Employing eDNA to Characterize Winter Flounder Spawning Habitat and Inform Dredging Activities in Massachusetts

Photo credit Jennifer Polinski

Winter flounder (Pseudopleuronectes americanus) spawn during winter and early spring months in New England embayments where dredging projects often occur that are vital to maintain and improve navigational waterways for the growth of coastal community economies throughout Massachusetts. To protect winter flounder spawning success, NOAA and MA DMF apply strict precautionary time of year (TOY) restrictions for dredging activities for up to six months of the year because turbidity and burial caused by dredging can lead to mortality in demersal eggs. However, detailed information regarding the timing and location of spawning within embayments is currently lacking, which may cause these regulations to be unduly restrictive for dredging activities. To address this, we are using eDNA technology, which measures genetic material shed by an organism into the surrounding water, as a simple and inexpensive approach to gain a detailed understanding of winter flounder spawning behavior in six Massachusetts coastal embayments.

As a marine organism interacts with its environment, DNA is shed into the surrounding seawater leaving a temporary, local signature of its presence. This environmental DNA (eDNA) can be isolated directly from seawater samples to determine which organisms are currently, or were recently present. The application of eDNA technology to the marine environment provides tremendous promise for monitoring species distribution and abundance with greater spatial and temporal coverage than is possible through traditional approaches. Improvement and advances in this technology will help to refine, automate, and extract more information from eDNA data for applications in marine resource monitoring and biodiversity assessment.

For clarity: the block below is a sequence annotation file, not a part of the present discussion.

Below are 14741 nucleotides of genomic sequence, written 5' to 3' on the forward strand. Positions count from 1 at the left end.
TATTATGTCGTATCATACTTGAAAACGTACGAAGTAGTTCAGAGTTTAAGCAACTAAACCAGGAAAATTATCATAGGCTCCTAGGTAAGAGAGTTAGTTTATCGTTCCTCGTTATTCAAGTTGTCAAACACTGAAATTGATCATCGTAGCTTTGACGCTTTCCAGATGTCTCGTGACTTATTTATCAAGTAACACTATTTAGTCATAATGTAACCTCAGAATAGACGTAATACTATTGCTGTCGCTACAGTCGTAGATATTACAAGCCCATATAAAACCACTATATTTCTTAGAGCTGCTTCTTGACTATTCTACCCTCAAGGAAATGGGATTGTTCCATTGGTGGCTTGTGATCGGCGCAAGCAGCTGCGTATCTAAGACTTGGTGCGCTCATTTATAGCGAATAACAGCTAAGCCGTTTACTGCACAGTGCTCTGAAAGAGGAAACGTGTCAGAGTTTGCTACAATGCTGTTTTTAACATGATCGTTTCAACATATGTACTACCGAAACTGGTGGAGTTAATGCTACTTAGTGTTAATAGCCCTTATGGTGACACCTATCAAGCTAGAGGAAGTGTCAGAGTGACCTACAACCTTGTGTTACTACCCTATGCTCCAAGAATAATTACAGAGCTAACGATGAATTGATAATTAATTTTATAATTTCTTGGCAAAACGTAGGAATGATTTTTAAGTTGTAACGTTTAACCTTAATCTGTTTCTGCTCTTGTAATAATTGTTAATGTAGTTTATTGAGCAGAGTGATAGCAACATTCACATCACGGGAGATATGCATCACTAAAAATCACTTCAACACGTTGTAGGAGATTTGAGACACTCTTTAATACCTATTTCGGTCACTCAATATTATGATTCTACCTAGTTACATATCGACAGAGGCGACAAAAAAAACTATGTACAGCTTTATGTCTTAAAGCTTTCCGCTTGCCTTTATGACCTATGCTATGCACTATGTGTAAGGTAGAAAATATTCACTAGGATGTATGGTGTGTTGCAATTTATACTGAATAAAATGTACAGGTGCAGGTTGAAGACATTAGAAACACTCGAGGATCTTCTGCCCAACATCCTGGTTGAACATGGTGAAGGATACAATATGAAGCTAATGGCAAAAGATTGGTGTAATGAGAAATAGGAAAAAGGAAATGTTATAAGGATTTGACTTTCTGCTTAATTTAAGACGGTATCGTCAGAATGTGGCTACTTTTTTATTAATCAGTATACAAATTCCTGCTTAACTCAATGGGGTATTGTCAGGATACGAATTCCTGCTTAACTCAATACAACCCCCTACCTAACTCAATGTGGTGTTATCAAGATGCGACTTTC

As a marine organism interacts with its environment, DNA is shed into the surrounding seawater leaving a temporary, local signature of its presence. This environmental DNA (eDNA) can be isolated directly from seawater samples to determine which organisms are currently, or were recently present. The application of eDNA technology to the marine environment provides tremendous promise for monitoring species distribution and abundance with greater spatial and temporal coverage than is possible through traditional approaches. Improvement and advances in this technology will help to refine, automate, and extract more information from eDNA data for applications in marine resource monitoring and biodiversity assessment.

In a collaborative project with MA DMF, we are intensively sampling water from several sites within three embayments along Cape Cod Bay and three embayments off of Nantucket Sound over the period of a year and screening for the presence of winter flounder DNA.

Result will provide detailed information on winter flounder spawning habitat that can guide where and when time of year restrictions should be applied on dredging activities in Massachusetts embayments. Our goals are to better refine the timing of arrival to embayments for spawning (i.e., identifying appropriate start of TOY period) and the areas within embayments where spawning activity is concentrated (i.e., identifying appropriate embayment locations and habitats for TOY applications).

GMGI is developing eDNA technologies to assess overall biodiversity and to detect target fish and shellfish species in seawater samples from a variety of marine environments.